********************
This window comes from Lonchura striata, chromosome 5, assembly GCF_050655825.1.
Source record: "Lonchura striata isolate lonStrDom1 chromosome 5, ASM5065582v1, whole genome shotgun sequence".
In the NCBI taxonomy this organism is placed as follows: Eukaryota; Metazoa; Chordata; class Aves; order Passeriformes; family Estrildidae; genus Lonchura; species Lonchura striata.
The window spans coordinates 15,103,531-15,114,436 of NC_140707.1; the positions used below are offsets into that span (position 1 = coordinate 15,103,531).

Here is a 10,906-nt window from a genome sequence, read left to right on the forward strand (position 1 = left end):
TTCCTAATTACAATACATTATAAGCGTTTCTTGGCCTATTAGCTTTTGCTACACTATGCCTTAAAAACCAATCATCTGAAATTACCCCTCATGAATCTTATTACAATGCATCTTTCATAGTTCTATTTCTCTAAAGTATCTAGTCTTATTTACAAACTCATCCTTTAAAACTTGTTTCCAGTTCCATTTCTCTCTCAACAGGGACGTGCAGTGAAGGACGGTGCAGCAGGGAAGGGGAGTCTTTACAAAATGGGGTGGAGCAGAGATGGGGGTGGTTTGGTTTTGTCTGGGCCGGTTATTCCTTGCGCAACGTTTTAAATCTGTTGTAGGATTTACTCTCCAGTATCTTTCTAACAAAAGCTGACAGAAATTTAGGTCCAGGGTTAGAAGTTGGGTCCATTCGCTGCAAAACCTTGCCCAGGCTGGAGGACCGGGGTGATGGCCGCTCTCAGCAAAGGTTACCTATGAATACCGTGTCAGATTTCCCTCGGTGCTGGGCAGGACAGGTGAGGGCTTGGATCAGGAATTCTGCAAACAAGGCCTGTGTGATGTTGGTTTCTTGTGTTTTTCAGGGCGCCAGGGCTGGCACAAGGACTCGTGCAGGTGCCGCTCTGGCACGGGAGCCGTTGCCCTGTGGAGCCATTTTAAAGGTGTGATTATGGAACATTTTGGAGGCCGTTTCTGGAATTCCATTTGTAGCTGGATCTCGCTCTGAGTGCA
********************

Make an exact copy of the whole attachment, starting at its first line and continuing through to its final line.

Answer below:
This window comes from Lonchura striata, chromosome 5, assembly GCF_050655825.1.
Source record: "Lonchura striata isolate lonStrDom1 chromosome 5, ASM5065582v1, whole genome shotgun sequence".
In the NCBI taxonomy this organism is placed as follows: Eukaryota; Metazoa; Chordata; class Aves; order Passeriformes; family Estrildidae; genus Lonchura; species Lonchura striata.
The window spans coordinates 15,103,531-15,114,436 of NC_140707.1; the positions used below are offsets into that span (position 1 = coordinate 15,103,531).

Here is a 10,906-nt window from a genome sequence, read left to right on the forward strand (position 1 = left end):
TTCCTAATTACAATACATTATAAGCGTTTCTTGGCCTATTAGCTTTTGCTACACTATGCCTTAAAAACCAATCATCTGAAATTACCCCTCATGAATCTTATTACAATGCATCTTTCATAGTTCTATTTCTCTAAAGTATCTAGTCTTATTTACAAACTCATCCTTTAAAACTTGTTTCCAGTTCCATTTCTCTCTCAACAGGGACGTGCAGTGAAGGACGGTGCAGCAGGGAAGGGGAGTCTTTACAAAATGGGGTGGAGCAGAGATGGGGGTGGTTTGGTTTTGTCTGGGCCGGTTATTCCTTGCGCAACGTTTTAAATCTGTTGTAGGATTTACTCTCCAGTATCTTTCTAACAAAAGCTGACAGAAATTTAGGTCCAGGGTTAGAAGTTGGGTCCATTCGCTGCAAAACCTTGCCCAGGCTGGAGGACCGGGGTGATGGCCGCTCTCAGCAAAGGTTACCTATGAATACCGTGTCAGATTTCCCTCGGTGCTGGGCAGGACAGGTGAGGGCTTGGATCAGGAATTCTGCAAACAAGGCCTGTGTGATGTTGGTTTCTTGTGTTTTTCAGGGCGCCAGGGCTGGCACAAGGACTCGTGCAGGTGCCGCTCTGGCACGGGAGCCGTTGCCCTGTGGAGCCATTTTAAAGGTGTGATTATGGAACATTTTGGAGGCCGTTTCTGGAATTCCATTTGTAGCTGGATCTCGCTCTGAGTGCA